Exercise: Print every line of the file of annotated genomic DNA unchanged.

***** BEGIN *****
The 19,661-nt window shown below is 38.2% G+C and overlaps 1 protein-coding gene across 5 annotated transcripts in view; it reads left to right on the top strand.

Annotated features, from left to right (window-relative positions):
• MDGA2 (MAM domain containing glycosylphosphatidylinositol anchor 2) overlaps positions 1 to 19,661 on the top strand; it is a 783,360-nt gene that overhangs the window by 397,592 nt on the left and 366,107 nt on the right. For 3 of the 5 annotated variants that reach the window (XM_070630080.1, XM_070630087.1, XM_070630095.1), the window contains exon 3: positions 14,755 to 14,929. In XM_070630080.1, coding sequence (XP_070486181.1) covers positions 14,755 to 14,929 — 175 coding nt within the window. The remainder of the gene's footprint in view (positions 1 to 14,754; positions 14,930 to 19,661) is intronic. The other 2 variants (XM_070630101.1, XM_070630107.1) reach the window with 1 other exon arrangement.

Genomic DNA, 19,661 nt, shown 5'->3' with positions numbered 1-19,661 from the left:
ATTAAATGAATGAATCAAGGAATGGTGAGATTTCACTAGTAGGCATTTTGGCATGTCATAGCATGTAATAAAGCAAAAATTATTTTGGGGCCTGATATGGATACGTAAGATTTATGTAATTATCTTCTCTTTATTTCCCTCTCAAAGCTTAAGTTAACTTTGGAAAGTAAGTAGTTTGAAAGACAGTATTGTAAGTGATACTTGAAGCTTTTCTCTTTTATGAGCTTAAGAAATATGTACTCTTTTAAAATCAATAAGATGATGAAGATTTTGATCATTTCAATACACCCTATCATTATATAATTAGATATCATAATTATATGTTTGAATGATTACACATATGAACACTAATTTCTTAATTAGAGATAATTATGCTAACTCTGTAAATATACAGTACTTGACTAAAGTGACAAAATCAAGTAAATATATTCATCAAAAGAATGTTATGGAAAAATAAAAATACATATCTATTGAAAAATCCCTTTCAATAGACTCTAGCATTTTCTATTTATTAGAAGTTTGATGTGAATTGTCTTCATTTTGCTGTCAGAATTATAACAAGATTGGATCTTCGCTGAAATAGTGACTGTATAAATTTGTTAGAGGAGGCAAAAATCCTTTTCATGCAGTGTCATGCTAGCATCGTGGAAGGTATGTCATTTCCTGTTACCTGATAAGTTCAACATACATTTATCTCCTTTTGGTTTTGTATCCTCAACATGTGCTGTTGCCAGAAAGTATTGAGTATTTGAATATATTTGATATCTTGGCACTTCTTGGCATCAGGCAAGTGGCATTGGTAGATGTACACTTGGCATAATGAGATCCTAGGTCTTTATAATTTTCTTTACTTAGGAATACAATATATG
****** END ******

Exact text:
The 19,661-nt window shown below is 38.2% G+C and overlaps 1 protein-coding gene across 5 annotated transcripts in view; it reads left to right on the top strand.

Annotated features, from left to right (window-relative positions):
• MDGA2 (MAM domain containing glycosylphosphatidylinositol anchor 2) overlaps positions 1 to 19,661 on the top strand; it is a 783,360-nt gene that overhangs the window by 397,592 nt on the left and 366,107 nt on the right. For 3 of the 5 annotated variants that reach the window (XM_070630080.1, XM_070630087.1, XM_070630095.1), the window contains exon 3: positions 14,755 to 14,929. In XM_070630080.1, coding sequence (XP_070486181.1) covers positions 14,755 to 14,929 — 175 coding nt within the window. The remainder of the gene's footprint in view (positions 1 to 14,754; positions 14,930 to 19,661) is intronic. The other 2 variants (XM_070630101.1, XM_070630107.1) reach the window with 1 other exon arrangement.

Genomic DNA, 19,661 nt, shown 5'->3' with positions numbered 1-19,661 from the left:
ATTAAATGAATGAATCAAGGAATGGTGAGATTTCACTAGTAGGCATTTTGGCATGTCATAGCATGTAATAAAGCAAAAATTATTTTGGGGCCTGATATGGATACGTAAGATTTATGTAATTATCTTCTCTTTATTTCCCTCTCAAAGCTTAAGTTAACTTTGGAAAGTAAGTAGTTTGAAAGACAGTATTGTAAGTGATACTTGAAGCTTTTCTCTTTTATGAGCTTAAGAAATATGTACTCTTTTAAAATCAATAAGATGATGAAGATTTTGATCATTTCAATACACCCTATCATTATATAATTAGATATCATAATTATATGTTTGAATGATTACACATATGAACACTAATTTCTTAATTAGAGATAATTATGCTAACTCTGTAAATATACAGTACTTGACTAAAGTGACAAAATCAAGTAAATATATTCATCAAAAGAATGTTATGGAAAAATAAAAATACATATCTATTGAAAAATCCCTTTCAATAGACTCTAGCATTTTCTATTTATTAGAAGTTTGATGTGAATTGTCTTCATTTTGCTGTCAGAATTATAACAAGATTGGATCTTCGCTGAAATAGTGACTGTATAAATTTGTTAGAGGAGGCAAAAATCCTTTTCATGCAGTGTCATGCTAGCATCGTGGAAGGTATGTCATTTCCTGTTACCTGATAAGTTCAACATACATTTATCTCCTTTTGGTTTTGTATCCTCAACATGTGCTGTTGCCAGAAAGTATTGAGTATTTGAATATATTTGATATCTTGGCACTTCTTGGCATCAGGCAAGTGGCATTGGTAGATGTACACTTGGCATAATGAGATCCTAGGTCTTTATAATTTTCTTTACTTAGGAATACAATATATG